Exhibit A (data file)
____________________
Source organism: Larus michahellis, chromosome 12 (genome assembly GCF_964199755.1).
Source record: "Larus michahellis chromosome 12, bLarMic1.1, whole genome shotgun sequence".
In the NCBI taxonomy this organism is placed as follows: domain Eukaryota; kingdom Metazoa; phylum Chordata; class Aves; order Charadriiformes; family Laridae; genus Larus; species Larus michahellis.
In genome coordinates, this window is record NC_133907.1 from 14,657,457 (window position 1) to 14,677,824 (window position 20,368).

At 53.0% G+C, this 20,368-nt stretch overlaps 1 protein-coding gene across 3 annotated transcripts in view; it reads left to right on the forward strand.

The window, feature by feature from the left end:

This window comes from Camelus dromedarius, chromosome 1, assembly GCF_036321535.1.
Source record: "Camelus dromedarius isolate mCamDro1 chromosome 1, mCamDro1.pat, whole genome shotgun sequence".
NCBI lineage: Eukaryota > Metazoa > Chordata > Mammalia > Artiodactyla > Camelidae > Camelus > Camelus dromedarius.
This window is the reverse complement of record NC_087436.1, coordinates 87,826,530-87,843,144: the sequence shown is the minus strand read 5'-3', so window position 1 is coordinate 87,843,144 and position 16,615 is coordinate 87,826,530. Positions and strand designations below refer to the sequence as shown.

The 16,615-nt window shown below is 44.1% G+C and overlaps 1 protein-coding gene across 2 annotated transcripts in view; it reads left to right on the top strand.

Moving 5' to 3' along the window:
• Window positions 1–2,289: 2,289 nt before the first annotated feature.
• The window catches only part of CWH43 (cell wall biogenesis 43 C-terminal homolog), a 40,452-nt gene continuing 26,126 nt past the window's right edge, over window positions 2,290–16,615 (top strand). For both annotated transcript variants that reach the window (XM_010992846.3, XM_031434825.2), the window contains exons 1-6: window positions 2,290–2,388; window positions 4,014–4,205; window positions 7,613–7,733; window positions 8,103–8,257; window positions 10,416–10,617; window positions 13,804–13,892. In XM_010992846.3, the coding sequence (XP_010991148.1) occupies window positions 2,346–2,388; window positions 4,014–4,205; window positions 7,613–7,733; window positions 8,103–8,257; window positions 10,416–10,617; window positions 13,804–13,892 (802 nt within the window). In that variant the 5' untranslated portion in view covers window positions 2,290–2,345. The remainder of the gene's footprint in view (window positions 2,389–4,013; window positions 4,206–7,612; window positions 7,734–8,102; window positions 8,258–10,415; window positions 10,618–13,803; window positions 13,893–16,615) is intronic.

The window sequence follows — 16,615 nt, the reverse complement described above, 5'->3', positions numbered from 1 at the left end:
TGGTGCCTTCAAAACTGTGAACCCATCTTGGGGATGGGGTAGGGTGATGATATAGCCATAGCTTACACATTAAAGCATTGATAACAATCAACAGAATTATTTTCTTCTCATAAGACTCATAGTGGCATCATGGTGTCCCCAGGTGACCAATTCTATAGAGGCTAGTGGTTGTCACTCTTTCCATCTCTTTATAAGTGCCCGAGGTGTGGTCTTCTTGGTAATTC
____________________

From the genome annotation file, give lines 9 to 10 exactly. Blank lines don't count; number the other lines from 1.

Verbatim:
NCBI lineage: Eukaryota > Metazoa > Chordata > Mammalia > Artiodactyla > Camelidae > Camelus > Camelus dromedarius.
This window is the reverse complement of record NC_087436.1, coordinates 87,826,530-87,843,144: the sequence shown is the minus strand read 5'-3', so window position 1 is coordinate 87,843,144 and position 16,615 is coordinate 87,826,530. Positions and strand designations below refer to the sequence as shown.